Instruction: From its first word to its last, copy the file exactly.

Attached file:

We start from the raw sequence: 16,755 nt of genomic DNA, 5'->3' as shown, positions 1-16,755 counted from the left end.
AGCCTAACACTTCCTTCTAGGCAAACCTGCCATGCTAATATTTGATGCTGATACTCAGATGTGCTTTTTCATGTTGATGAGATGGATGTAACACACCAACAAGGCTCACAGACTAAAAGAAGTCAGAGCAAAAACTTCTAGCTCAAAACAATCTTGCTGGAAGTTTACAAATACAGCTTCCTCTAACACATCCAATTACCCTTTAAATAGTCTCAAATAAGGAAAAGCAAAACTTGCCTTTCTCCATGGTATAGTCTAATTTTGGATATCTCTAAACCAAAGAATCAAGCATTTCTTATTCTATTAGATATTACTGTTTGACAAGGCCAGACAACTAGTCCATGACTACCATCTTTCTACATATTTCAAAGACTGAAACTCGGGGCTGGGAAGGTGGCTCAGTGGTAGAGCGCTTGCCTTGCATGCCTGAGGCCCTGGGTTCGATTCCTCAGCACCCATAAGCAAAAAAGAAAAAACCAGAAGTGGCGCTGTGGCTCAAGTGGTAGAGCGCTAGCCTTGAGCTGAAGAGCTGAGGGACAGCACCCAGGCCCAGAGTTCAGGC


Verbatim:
We start from the raw sequence: 16,755 nt of genomic DNA, 5'->3' as shown, positions 1-16,755 counted from the left end.
AGCCTAACACTTCCTTCTAGGCAAACCTGCCATGCTAATATTTGATGCTGATACTCAGATGTGCTTTTTCATGTTGATGAGATGGATGTAACACACCAACAAGGCTCACAGACTAAAAGAAGTCAGAGCAAAAACTTCTAGCTCAAAACAATCTTGCTGGAAGTTTACAAATACAGCTTCCTCTAACACATCCAATTACCCTTTAAATAGTCTCAAATAAGGAAAAGCAAAACTTGCCTTTCTCCATGGTATAGTCTAATTTTGGATATCTCTAAACCAAAGAATCAAGCATTTCTTATTCTATTAGATATTACTGTTTGACAAGGCCAGACAACTAGTCCATGACTACCATCTTTCTACATATTTCAAAGACTGAAACTCGGGGCTGGGAAGGTGGCTCAGTGGTAGAGCGCTTGCCTTGCATGCCTGAGGCCCTGGGTTCGATTCCTCAGCACCCATAAGCAAAAAAGAAAAAACCAGAAGTGGCGCTGTGGCTCAAGTGGTAGAGCGCTAGCCTTGAGCTGAAGAGCTGAGGGACAGCACCCAGGCCCAGAGTTCAGGC